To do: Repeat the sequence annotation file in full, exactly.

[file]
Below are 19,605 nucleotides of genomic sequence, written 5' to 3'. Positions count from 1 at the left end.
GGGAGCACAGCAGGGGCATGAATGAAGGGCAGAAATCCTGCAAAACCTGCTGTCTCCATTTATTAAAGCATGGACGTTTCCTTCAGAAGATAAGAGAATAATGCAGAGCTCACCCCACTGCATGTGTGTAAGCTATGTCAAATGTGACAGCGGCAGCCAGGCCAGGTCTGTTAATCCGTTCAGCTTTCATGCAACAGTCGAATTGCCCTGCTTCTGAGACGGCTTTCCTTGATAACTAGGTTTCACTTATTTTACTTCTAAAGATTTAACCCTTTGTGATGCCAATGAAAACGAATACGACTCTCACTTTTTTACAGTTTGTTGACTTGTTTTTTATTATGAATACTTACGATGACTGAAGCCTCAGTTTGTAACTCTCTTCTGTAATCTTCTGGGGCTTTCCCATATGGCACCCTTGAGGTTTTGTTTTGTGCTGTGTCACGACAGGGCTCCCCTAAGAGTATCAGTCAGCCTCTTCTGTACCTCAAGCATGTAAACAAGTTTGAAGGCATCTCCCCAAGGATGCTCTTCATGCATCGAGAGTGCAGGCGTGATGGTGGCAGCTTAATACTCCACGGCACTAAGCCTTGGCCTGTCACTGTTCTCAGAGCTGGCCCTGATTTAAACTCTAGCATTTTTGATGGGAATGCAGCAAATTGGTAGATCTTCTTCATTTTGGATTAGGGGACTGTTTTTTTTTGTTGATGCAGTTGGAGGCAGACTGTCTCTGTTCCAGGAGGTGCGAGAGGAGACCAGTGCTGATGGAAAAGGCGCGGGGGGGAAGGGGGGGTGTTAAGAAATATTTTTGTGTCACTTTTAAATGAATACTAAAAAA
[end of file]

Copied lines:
Below are 19,605 nucleotides of genomic sequence, written 5' to 3'. Positions count from 1 at the left end.
GGGAGCACAGCAGGGGCATGAATGAAGGGCAGAAATCCTGCAAAACCTGCTGTCTCCATTTATTAAAGCATGGACGTTTCCTTCAGAAGATAAGAGAATAATGCAGAGCTCACCCCACTGCATGTGTGTAAGCTATGTCAAATGTGACAGCGGCAGCCAGGCCAGGTCTGTTAATCCGTTCAGCTTTCATGCAACAGTCGAATTGCCCTGCTTCTGAGACGGCTTTCCTTGATAACTAGGTTTCACTTATTTTACTTCTAAAGATTTAACCCTTTGTGATGCCAATGAAAACGAATACGACTCTCACTTTTTTACAGTTTGTTGACTTGTTTTTTATTATGAATACTTACGATGACTGAAGCCTCAGTTTGTAACTCTCTTCTGTAATCTTCTGGGGCTTTCCCATATGGCACCCTTGAGGTTTTGTTTTGTGCTGTGTCACGACAGGGCTCCCCTAAGAGTATCAGTCAGCCTCTTCTGTACCTCAAGCATGTAAACAAGTTTGAAGGCATCTCCCCAAGGATGCTCTTCATGCATCGAGAGTGCAGGCGTGATGGTGGCAGCTTAATACTCCACGGCACTAAGCCTTGGCCTGTCACTGTTCTCAGAGCTGGCCCTGATTTAAACTCTAGCATTTTTGATGGGAATGCAGCAAATTGGTAGATCTTCTTCATTTTGGATTAGGGGACTGTTTTTTTTTGTTGATGCAGTTGGAGGCAGACTGTCTCTGTTCCAGGAGGTGCGAGAGGAGACCAGTGCTGATGGAAAAGGCGCGGGGGGGAAGGGGGGGTGTTAAGAAATATTTTTGTGTCACTTTTAAATGAATACTAAAAAA